`Progress in climate talks more important'

NEW DELHI OCT. 31. Progress in the climate talks is more important than securing a Delhi Declaration, the Union Environment Minister and president of the climate conference, T.R. Baalu, said here today.

Talking to The Hindu, Mr. Baalu said there were many who held the view that for the successful conclusion of the talks there needed to be a declaration. "But I am not unduly worried about producing a declaration. I am more concerned about reversing what is happening (to the climate) today,'' he said at the venue at the eighth Conference of Parties (CoP-8) to the United Nations Framework Convention on Climate Change


Stressing the consensus aspect, which he had been talking about since day one, Mr. Baalu said that if there was no consensus on the amendments — which could be suggested to the revised draft of the Delhi Declaration — then there was no need for a declaration. "It has to be realised that I am not looking to create history. I am looking for progress based on commonly shared concerns,'' he added before countries adjourned to discuss the revised draft.

The CoP-8 president prepared a fresh declaration based on the views of the Ministers and delegates. He made it clear that as "CoP president, he did not take stands for or against any group or any country".

Meanwhile, Harlan Watson, head of the United States delegation, clarified that his country had not brought any pressure on India to exclude or include any provisions.

Paula Dobriansky reiterated that the U.S. would not ratify the Kyoto Protocol, as it would adversely affect the country's economy. This also meant that a ripple effect would affect many other economies too. Stressing on bilateralism, she said the U.S. was actively involved internationally in programmes for protection of the environment, particularly by assisting the developing countries with regard to technology, energy and forest conservation.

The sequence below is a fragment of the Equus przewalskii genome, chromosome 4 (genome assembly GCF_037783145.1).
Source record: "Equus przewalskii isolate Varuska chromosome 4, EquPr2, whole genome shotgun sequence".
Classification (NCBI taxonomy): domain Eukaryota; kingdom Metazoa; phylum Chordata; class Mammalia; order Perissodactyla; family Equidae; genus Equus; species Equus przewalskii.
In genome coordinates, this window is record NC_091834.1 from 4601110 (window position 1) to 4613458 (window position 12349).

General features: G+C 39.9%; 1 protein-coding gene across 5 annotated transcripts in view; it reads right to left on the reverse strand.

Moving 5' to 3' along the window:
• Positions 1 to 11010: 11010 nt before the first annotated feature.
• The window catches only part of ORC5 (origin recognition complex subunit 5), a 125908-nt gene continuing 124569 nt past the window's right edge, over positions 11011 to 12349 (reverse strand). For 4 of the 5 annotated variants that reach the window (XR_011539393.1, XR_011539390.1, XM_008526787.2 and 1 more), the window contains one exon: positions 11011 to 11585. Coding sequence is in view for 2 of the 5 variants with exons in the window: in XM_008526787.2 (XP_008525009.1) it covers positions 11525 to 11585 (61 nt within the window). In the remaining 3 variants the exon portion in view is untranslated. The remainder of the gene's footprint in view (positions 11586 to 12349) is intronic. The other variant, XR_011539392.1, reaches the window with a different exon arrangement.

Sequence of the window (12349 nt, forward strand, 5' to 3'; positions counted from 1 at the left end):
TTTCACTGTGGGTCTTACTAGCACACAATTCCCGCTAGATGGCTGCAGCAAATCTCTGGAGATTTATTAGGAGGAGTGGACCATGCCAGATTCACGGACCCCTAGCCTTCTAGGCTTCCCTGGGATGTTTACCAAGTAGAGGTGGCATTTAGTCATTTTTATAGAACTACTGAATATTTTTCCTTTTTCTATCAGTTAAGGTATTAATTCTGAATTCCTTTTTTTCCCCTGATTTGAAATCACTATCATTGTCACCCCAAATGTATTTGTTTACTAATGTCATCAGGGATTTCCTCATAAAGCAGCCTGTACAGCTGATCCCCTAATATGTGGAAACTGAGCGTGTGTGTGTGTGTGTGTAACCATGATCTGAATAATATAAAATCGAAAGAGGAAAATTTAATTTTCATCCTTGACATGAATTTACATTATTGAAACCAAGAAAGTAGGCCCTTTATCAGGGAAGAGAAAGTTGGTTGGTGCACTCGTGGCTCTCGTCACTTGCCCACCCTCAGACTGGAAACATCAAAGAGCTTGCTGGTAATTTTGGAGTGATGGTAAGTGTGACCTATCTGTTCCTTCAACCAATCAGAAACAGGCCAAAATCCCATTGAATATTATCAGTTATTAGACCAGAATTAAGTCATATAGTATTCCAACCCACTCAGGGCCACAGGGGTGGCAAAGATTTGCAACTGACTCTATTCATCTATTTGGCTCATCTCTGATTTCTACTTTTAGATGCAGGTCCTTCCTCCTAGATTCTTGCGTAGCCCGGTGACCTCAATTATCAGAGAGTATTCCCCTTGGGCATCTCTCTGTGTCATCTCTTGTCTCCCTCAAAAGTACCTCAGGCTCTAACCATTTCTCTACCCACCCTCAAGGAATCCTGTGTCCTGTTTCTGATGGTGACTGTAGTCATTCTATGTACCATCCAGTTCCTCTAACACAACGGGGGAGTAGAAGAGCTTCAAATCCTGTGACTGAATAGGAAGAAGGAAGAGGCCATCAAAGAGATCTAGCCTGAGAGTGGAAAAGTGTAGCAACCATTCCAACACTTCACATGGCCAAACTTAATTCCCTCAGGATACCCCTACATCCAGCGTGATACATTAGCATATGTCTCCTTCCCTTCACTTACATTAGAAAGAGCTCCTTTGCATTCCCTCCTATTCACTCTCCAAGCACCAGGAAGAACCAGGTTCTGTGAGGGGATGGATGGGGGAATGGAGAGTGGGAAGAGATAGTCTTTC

The German Federal Minister, Jurgen Tritten, refuted the U.S. argument on Kyoto Protocol and said that economies would suffer more from the adverse effects of climate change. Hence, it was necessary to bring the Kyoto Protocol into force. The developed countries were responsible for 80 per cent of atmospheric concentrations of greenhouse gases and they had to share a higher responsibility for protecting the environment.

The general view that emerged at the end of the ministerial plenary session was that climate change significantly impacts economic development and, hence, the concerns should be addressed in the context of promoting sustainable development. Many developing countries observed that adaptation to adverse effects of climate change had to be accorded priority and necessary actions taken to increase their institutional and financial capabilities to cope up with the ill-effects of climate change.

Steve Sawyer, Greenpeace climate policy director, said that as a matter of basic fairness and equity it was the developed countries that must act first. Central to this is the implementation of the Kyoto Protocol.

Initial targets under the protocol call for only a five per cent reduction in emissions. Without much further, deeper and faster reductions it would be impossible to slow down global warming.

"Do the people here in Delhi want to protect future generations from climate change, or be remembered as the ones who were too self-centred, too greedy, too lazy or too cowardly to make the decisions needed to help save us all," he asked.

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